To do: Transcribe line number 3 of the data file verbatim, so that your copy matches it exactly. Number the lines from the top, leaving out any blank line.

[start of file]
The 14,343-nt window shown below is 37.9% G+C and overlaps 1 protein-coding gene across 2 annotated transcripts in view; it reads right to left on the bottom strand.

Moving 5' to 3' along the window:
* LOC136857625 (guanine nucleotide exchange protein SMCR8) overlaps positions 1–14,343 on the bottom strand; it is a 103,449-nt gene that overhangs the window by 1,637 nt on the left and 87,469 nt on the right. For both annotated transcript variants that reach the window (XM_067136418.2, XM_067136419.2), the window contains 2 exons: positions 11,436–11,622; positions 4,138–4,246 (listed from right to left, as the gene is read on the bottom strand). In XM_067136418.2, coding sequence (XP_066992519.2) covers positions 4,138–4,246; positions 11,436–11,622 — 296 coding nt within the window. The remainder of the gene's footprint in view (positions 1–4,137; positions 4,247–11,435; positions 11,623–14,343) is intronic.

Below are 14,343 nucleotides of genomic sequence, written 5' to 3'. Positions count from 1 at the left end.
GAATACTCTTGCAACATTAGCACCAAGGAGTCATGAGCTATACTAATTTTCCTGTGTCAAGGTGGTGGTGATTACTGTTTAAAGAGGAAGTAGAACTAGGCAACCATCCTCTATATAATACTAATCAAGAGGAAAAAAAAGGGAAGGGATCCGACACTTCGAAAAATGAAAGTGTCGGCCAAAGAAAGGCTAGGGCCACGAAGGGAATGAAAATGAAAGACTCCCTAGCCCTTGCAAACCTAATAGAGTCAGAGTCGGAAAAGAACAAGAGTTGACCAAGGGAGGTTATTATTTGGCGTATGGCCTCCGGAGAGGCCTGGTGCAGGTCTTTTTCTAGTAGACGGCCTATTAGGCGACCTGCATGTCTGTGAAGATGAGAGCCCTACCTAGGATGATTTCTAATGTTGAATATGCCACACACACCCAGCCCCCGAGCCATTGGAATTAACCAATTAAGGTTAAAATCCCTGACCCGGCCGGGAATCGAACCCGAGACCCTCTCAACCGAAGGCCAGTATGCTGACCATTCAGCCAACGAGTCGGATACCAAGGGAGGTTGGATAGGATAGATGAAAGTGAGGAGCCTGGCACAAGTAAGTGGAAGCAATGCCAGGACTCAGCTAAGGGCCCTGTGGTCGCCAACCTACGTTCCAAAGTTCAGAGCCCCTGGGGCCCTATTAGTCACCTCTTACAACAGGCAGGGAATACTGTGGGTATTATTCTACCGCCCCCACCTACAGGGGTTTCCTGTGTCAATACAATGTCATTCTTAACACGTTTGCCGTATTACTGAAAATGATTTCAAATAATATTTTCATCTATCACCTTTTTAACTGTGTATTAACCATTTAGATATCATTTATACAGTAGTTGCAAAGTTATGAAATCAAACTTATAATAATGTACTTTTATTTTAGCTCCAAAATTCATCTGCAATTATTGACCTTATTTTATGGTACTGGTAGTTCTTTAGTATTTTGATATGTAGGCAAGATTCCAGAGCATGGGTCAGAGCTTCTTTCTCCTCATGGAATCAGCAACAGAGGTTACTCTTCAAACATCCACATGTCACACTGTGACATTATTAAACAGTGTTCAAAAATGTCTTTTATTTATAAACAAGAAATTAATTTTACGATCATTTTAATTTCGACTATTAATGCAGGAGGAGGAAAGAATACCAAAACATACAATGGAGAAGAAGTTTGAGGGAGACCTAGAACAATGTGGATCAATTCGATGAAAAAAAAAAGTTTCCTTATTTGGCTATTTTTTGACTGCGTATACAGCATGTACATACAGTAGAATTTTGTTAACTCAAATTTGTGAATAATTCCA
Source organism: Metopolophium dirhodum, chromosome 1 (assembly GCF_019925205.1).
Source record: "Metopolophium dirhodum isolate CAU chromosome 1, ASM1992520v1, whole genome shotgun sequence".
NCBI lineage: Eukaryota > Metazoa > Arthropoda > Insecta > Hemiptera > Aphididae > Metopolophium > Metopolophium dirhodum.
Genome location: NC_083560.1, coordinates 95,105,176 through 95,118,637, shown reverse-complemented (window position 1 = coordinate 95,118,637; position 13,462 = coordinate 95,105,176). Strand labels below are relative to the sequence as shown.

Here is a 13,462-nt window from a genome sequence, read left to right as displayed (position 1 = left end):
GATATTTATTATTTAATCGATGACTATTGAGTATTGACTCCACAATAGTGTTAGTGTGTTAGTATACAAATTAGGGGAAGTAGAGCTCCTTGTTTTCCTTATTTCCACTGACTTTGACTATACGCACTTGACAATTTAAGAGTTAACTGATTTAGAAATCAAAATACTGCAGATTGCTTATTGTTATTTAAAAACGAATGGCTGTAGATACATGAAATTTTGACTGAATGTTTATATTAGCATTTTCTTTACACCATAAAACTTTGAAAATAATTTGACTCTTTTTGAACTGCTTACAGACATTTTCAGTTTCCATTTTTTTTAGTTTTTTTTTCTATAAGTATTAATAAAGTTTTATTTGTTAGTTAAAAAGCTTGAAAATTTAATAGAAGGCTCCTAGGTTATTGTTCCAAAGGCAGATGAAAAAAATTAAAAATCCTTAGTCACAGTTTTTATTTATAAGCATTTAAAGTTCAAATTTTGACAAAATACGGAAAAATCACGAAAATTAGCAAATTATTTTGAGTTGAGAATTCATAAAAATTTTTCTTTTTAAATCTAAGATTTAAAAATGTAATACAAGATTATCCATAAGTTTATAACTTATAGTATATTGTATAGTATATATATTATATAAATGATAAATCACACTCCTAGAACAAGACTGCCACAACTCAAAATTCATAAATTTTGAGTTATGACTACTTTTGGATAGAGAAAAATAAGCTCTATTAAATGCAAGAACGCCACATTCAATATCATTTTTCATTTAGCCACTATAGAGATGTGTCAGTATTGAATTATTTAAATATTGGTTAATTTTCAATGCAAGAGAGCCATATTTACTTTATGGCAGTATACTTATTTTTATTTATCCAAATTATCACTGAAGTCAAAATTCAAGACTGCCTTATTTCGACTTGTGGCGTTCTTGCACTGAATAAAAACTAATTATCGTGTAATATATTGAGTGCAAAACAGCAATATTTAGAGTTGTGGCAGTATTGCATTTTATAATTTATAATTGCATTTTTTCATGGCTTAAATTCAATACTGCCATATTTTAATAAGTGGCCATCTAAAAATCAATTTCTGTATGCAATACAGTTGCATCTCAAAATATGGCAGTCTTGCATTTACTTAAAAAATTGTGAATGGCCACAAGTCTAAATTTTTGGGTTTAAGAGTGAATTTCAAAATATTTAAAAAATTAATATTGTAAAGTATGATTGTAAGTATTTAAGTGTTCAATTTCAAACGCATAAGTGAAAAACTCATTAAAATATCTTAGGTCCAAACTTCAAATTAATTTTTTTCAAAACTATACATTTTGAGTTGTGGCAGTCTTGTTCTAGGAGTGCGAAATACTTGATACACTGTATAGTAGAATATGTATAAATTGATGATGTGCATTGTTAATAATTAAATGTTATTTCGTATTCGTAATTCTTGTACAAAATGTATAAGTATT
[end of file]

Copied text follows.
* LOC136857625 (guanine nucleotide exchange protein SMCR8) overlaps positions 1–14,343 on the bottom strand; it is a 103,449-nt gene that overhangs the window by 1,637 nt on the left and 87,469 nt on the right. For both annotated transcript variants that reach the window (XM_067136418.2, XM_067136419.2), the window contains 2 exons: positions 11,436–11,622; positions 4,138–4,246 (listed from right to left, as the gene is read on the bottom strand). In XM_067136418.2, coding sequence (XP_066992519.2) covers positions 4,138–4,246; positions 11,436–11,622 — 296 coding nt within the window. The remainder of the gene's footprint in view (positions 1–4,137; positions 4,247–11,435; positions 11,623–14,343) is intronic.